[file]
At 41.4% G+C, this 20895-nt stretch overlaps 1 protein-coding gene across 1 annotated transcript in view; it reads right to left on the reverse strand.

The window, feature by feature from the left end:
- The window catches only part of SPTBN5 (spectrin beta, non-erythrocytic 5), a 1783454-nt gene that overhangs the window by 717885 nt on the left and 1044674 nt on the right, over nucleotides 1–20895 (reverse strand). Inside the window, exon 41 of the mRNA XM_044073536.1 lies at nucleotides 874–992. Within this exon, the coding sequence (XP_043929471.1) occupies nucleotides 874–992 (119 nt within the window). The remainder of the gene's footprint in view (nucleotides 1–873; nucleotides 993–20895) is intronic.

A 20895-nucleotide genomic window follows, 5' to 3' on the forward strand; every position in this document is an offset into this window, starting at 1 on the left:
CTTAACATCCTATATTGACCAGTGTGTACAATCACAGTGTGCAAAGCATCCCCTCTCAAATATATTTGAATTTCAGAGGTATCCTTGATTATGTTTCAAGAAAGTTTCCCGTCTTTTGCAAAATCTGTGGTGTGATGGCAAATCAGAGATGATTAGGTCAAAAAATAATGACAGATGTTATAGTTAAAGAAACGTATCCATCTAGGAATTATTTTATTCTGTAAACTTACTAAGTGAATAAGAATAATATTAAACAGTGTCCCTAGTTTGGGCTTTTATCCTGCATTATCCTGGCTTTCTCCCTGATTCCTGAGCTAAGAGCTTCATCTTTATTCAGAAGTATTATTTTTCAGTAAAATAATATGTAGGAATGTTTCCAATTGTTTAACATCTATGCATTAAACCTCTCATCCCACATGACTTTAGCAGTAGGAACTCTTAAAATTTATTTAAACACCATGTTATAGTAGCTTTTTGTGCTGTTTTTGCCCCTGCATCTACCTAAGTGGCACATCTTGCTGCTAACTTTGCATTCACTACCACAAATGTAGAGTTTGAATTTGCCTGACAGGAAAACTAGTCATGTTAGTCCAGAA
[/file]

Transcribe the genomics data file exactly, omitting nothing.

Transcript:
At 41.4% G+C, this 20895-nt stretch overlaps 1 protein-coding gene across 1 annotated transcript in view; it reads right to left on the reverse strand.

The window, feature by feature from the left end:
- The window catches only part of SPTBN5 (spectrin beta, non-erythrocytic 5), a 1783454-nt gene that overhangs the window by 717885 nt on the left and 1044674 nt on the right, over nucleotides 1–20895 (reverse strand). Inside the window, exon 41 of the mRNA XM_044073536.1 lies at nucleotides 874–992. Within this exon, the coding sequence (XP_043929471.1) occupies nucleotides 874–992 (119 nt within the window). The remainder of the gene's footprint in view (nucleotides 1–873; nucleotides 993–20895) is intronic.

A 20895-nucleotide genomic window follows, 5' to 3' on the forward strand; every position in this document is an offset into this window, starting at 1 on the left:
CTTAACATCCTATATTGACCAGTGTGTACAATCACAGTGTGCAAAGCATCCCCTCTCAAATATATTTGAATTTCAGAGGTATCCTTGATTATGTTTCAAGAAAGTTTCCCGTCTTTTGCAAAATCTGTGGTGTGATGGCAAATCAGAGATGATTAGGTCAAAAAATAATGACAGATGTTATAGTTAAAGAAACGTATCCATCTAGGAATTATTTTATTCTGTAAACTTACTAAGTGAATAAGAATAATATTAAACAGTGTCCCTAGTTTGGGCTTTTATCCTGCATTATCCTGGCTTTCTCCCTGATTCCTGAGCTAAGAGCTTCATCTTTATTCAGAAGTATTATTTTTCAGTAAAATAATATGTAGGAATGTTTCCAATTGTTTAACATCTATGCATTAAACCTCTCATCCCACATGACTTTAGCAGTAGGAACTCTTAAAATTTATTTAAACACCATGTTATAGTAGCTTTTTGTGCTGTTTTTGCCCCTGCATCTACCTAAGTGGCACATCTTGCTGCTAACTTTGCATTCACTACCACAAATGTAGAGTTTGAATTTGCCTGACAGGAAAACTAGTCATGTTAGTCCAGAA